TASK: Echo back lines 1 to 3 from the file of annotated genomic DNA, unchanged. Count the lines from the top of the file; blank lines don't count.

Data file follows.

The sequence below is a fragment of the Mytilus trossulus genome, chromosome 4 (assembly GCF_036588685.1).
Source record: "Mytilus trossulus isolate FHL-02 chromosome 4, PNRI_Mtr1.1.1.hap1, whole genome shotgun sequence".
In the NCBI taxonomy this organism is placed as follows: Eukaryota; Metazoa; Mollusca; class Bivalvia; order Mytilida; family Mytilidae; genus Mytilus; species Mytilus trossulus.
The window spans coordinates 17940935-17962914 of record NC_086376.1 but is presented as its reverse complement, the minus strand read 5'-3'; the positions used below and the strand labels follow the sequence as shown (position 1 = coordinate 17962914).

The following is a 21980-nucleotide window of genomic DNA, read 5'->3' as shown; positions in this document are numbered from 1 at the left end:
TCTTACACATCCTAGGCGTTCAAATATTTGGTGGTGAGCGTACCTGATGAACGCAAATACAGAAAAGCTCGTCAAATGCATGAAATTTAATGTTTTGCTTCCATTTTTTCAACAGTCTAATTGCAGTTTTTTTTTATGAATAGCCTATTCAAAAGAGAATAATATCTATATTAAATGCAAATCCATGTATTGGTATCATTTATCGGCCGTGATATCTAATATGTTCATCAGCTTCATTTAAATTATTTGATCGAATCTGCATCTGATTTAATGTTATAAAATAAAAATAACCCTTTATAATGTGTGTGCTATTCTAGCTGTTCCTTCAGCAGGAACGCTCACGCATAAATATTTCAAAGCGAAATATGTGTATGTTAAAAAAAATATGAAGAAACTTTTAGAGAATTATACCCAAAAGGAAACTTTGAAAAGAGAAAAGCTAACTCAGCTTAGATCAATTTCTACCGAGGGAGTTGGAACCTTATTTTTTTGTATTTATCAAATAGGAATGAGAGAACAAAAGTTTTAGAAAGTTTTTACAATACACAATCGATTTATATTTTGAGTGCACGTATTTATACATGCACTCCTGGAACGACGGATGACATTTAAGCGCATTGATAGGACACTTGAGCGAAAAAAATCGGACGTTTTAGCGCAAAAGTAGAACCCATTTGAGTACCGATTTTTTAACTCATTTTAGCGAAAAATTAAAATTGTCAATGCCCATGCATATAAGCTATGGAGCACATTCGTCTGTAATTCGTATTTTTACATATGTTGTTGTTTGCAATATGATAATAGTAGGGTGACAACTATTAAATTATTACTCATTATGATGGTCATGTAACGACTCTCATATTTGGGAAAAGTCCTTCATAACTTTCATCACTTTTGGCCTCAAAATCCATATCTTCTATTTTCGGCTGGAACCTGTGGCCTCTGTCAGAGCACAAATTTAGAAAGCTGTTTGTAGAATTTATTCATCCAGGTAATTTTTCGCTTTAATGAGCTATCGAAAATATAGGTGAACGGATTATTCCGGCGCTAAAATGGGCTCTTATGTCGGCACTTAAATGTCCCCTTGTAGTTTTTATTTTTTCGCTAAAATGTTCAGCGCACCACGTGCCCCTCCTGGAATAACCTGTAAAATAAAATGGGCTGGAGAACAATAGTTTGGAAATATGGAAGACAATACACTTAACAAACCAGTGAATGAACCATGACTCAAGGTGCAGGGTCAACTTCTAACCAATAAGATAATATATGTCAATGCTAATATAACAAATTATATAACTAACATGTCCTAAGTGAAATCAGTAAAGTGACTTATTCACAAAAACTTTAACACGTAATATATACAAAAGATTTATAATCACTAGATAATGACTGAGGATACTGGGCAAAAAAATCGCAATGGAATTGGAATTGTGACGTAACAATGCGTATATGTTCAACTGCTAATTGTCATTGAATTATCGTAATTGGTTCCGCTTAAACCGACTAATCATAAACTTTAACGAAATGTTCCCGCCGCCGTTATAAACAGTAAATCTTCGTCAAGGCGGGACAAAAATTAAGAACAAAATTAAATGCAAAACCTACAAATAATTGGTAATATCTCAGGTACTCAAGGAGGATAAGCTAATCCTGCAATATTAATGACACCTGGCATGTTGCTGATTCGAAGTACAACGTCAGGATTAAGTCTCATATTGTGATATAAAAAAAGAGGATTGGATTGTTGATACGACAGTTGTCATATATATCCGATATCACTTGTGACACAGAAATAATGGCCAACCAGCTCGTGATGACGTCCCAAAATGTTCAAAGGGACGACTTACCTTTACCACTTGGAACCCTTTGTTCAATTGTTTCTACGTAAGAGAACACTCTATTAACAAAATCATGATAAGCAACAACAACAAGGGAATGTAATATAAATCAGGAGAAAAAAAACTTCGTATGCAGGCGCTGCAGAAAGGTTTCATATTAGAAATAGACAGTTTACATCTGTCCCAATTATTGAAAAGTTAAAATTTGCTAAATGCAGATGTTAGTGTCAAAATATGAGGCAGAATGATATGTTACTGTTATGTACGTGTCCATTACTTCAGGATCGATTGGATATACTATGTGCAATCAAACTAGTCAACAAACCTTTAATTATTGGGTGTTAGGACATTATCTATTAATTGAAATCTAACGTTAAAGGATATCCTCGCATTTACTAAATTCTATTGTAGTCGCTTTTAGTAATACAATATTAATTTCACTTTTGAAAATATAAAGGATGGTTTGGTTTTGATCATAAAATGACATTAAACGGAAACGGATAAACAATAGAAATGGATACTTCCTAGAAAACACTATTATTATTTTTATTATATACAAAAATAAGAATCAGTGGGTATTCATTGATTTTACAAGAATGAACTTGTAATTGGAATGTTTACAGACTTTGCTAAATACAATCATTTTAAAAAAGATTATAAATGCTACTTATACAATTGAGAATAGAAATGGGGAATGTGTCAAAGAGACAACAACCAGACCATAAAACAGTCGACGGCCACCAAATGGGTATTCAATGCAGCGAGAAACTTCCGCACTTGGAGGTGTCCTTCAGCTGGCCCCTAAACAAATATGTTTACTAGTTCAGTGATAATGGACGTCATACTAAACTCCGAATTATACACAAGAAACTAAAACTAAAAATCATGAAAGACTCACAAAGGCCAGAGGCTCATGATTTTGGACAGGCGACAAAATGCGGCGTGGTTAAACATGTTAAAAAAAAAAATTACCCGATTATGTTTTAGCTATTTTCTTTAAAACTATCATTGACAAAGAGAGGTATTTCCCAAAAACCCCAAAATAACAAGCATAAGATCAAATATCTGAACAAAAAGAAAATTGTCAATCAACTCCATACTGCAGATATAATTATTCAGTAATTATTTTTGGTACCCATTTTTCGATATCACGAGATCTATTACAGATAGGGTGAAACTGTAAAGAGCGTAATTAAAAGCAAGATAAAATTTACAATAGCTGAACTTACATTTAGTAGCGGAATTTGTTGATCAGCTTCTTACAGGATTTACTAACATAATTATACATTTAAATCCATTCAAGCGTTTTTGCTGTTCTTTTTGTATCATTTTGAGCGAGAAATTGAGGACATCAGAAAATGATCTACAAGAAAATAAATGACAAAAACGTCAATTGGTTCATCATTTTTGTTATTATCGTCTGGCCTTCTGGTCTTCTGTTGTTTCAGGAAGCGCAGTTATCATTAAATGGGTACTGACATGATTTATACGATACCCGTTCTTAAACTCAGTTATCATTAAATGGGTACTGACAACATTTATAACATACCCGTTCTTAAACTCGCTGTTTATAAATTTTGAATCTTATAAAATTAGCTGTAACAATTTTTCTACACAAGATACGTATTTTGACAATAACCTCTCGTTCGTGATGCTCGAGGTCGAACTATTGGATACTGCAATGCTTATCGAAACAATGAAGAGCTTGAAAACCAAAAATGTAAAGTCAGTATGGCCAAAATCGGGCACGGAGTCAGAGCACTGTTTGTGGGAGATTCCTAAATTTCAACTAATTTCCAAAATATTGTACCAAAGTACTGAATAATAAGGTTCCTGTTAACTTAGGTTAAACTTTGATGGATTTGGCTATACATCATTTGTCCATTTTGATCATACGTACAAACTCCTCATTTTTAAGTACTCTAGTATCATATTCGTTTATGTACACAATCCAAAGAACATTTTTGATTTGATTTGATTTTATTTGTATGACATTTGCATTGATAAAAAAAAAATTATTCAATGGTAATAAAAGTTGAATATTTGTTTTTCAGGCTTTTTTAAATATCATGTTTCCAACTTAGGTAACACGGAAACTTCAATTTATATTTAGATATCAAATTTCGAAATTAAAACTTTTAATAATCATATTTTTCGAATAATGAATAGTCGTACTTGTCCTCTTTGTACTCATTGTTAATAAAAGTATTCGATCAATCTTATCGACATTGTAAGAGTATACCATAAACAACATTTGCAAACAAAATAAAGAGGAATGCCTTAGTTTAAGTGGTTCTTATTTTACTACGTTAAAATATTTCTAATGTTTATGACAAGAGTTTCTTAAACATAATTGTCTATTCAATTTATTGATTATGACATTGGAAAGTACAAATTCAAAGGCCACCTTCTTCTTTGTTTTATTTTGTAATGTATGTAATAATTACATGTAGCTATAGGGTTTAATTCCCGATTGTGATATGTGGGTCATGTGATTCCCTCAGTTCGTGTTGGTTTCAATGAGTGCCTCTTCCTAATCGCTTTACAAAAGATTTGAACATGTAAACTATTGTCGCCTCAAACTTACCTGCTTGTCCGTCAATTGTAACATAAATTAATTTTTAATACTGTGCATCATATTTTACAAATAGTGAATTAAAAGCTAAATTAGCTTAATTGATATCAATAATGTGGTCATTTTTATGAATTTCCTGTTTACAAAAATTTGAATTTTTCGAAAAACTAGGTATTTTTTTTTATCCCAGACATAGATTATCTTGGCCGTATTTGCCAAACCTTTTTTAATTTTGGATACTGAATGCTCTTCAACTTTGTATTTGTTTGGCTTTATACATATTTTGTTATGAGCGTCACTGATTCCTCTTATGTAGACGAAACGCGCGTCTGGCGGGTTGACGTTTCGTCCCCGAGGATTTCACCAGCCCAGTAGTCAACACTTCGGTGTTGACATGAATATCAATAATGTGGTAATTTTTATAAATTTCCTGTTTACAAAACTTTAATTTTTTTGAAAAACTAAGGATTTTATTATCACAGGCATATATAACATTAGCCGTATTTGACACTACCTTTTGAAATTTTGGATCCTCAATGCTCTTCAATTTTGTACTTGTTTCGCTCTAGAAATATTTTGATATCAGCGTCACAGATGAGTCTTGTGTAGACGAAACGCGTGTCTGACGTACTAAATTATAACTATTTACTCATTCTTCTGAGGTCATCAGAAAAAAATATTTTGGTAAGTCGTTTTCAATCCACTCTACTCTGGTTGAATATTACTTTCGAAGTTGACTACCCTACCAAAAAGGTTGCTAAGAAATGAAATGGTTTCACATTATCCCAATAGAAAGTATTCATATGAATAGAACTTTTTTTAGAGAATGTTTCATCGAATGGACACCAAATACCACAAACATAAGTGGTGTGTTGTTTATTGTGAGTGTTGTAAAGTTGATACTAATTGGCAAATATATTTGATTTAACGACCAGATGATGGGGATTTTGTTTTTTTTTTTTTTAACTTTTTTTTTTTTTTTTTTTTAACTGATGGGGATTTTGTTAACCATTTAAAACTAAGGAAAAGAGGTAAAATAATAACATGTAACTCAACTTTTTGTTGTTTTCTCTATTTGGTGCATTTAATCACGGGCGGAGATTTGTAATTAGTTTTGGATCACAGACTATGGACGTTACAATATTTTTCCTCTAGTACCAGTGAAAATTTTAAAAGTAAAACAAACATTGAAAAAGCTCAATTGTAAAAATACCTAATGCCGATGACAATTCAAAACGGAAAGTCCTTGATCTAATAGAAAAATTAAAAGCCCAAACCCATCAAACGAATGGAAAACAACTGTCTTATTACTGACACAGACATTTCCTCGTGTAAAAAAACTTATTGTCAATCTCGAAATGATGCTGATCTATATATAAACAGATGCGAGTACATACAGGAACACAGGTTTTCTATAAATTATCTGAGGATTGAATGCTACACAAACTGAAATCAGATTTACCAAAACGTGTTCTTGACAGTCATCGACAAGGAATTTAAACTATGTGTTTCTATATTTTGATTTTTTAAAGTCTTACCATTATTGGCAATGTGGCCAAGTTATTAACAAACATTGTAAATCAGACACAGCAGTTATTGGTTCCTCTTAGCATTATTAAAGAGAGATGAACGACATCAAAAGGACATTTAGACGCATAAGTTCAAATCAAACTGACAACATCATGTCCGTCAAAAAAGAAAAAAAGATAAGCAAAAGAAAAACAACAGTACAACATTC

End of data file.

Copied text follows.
The sequence below is a fragment of the Mytilus trossulus genome, chromosome 4 (assembly GCF_036588685.1).
Source record: "Mytilus trossulus isolate FHL-02 chromosome 4, PNRI_Mtr1.1.1.hap1, whole genome shotgun sequence".
In the NCBI taxonomy this organism is placed as follows: Eukaryota; Metazoa; Mollusca; class Bivalvia; order Mytilida; family Mytilidae; genus Mytilus; species Mytilus trossulus.